Do I File Jointly if I’m Divorced or Separated During the Year?
When you get married or divorced, it affects your income tax filing status, for better or worse. Not only are the rates different for different filing statuses, but the standard deduction that you can claim in lieu of itemizing deductions is different as well. And by filing jointly, you make yourself responsible for all the taxes on that return, not just your share.
If you are going through divorce, your filing status depends on whether you are still married at the end of the tax year. If you are, then you and your spouse can agree to file jointly, or you can file as head of household if you qualify (more about that later). If the divorce is final before the end of the year, then you file as single (or head of household if you qualify) even though you were married for some portion of that year.
What are the advantages of filing jointly?
In most cases, you pay less tax by filing jointly rather that separately. If you use the married filing separately status, there are certain tax breaks that may be limited. On a married filing separately return you’ll be ineligible for education tax credits, student loan interest deductions, child and dependent care credit and the adoption credit, to name just a few.
But remember, when you file jointly with your spouse, both of you are responsible for the entire tax bill. So file jointly only if you are confident that any taxes due will be paid in full.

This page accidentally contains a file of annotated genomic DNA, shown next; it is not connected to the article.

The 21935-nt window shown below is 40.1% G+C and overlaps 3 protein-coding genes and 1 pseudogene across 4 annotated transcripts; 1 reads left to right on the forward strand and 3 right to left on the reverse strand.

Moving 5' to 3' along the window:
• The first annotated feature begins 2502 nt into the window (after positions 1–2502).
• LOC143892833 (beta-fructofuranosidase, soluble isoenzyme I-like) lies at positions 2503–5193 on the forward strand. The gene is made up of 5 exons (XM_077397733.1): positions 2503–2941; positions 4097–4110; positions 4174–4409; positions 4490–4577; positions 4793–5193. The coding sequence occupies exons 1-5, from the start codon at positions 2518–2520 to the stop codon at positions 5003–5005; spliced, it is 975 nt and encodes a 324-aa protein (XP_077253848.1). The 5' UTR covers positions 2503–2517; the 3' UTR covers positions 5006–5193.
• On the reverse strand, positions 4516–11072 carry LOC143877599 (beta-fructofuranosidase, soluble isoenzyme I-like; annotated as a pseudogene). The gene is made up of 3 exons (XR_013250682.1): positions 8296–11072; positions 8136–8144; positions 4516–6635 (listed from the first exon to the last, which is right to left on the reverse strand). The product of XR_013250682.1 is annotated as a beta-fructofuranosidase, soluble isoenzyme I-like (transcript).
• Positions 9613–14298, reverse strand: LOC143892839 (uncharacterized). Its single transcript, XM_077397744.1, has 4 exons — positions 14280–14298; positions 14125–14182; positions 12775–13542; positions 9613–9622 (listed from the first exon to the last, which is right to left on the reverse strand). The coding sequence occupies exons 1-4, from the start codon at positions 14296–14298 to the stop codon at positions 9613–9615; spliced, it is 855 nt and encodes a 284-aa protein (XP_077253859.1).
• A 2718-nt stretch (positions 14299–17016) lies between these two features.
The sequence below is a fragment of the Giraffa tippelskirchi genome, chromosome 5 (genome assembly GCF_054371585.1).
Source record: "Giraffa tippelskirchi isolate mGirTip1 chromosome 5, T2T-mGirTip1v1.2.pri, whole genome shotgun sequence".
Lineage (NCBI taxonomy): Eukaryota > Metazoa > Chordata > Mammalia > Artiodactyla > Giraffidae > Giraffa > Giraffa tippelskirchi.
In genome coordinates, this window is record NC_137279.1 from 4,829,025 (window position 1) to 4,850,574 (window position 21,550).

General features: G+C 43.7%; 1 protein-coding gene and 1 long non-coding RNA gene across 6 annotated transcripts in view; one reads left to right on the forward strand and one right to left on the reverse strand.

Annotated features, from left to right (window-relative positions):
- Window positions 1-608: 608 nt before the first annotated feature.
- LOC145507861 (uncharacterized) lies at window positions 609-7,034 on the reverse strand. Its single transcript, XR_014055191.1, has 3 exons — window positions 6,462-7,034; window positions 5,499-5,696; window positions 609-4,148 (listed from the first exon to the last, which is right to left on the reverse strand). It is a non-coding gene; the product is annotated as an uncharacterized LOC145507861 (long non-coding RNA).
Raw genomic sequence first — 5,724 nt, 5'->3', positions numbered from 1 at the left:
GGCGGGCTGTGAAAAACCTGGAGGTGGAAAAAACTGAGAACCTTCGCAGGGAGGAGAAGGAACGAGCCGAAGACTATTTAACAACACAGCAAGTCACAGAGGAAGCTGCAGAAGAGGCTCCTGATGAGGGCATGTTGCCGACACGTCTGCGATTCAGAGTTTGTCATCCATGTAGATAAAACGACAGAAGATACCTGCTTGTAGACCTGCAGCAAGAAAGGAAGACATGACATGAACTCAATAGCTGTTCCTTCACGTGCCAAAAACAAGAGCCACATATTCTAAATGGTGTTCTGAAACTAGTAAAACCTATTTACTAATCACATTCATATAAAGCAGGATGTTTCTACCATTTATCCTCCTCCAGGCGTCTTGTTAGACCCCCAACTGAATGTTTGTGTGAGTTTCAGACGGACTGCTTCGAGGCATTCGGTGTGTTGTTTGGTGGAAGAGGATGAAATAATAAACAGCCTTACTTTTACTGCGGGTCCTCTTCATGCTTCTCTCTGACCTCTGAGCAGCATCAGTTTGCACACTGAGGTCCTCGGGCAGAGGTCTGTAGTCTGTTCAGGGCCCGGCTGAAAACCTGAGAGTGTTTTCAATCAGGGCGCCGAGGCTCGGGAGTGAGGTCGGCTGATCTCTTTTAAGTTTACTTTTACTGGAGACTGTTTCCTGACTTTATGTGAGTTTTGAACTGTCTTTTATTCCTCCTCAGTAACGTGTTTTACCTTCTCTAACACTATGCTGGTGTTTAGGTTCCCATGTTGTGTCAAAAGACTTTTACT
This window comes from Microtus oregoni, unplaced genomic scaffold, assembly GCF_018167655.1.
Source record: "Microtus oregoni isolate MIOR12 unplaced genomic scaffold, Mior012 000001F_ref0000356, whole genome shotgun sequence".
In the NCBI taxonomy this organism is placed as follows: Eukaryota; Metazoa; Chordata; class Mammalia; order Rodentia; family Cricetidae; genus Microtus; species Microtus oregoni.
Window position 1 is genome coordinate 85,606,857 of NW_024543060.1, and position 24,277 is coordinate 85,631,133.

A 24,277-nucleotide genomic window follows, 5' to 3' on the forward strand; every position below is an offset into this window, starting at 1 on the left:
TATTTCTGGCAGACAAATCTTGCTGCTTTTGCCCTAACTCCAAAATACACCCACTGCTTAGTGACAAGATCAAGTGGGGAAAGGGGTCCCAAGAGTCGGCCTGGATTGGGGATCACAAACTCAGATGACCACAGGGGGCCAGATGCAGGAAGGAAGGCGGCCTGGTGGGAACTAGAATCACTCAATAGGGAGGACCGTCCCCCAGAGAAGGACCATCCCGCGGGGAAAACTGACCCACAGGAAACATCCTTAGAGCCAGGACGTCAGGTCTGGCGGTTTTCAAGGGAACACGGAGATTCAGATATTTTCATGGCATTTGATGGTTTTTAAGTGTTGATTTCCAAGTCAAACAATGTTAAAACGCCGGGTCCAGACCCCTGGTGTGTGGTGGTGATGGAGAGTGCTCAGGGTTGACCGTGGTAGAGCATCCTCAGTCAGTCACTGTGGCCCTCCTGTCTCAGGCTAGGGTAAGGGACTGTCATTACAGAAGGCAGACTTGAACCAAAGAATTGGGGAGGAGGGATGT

What are the advantages of filing as head of household?
If you qualify to file as head of household, you will get a larger standard deduction and pay taxes at a lower rate than you would if you filed as single. So what must you do to qualify for head of household status? It depends of whether you are married or divorced at the end of the year. If you are divorced, you may file as head of household if you pay more than half the costs of a home in which your child lives with you for more than half the year. Even if you are not yet divorced, you may qualify as head of household if you and your spouse live apart the last six months of the year. This generally results in a lower tax liability than the Married Filing Separately filing status.
If we file separately, how do we allocate income and deductions between us?
How you allocate your income and deductions depends on whether you live in a community property state, such Arizona, California, Idaho, Louisiana, Nevada, New Mexico, Texas, Washington, and Wisconsin. In a community property state. you and your spouse must each claim half of the income earned during the marriage and the deductions paid jointly. In other states, each of you claims the income you actually earned and the deductions you actually paid.
What if a joint return is audited, and it turns out my spouse cheated on our taxes?
If you filed a joint tax return and additional taxes and penalties are later imposed because your spouse omitted income or overstated deductions, you may not be liable for those taxes under the innocent spouse rules, as long as you did not know about the understatement when you signed the return.
To determine whether filing jointly or separately is best for you, you can use TurboTax to run “what if” tax computations, changing the filing status to see what taxes would be due either way. You can also use the free TurboTax TaxCaster tool to get an estimate of your tax situation under each scenario.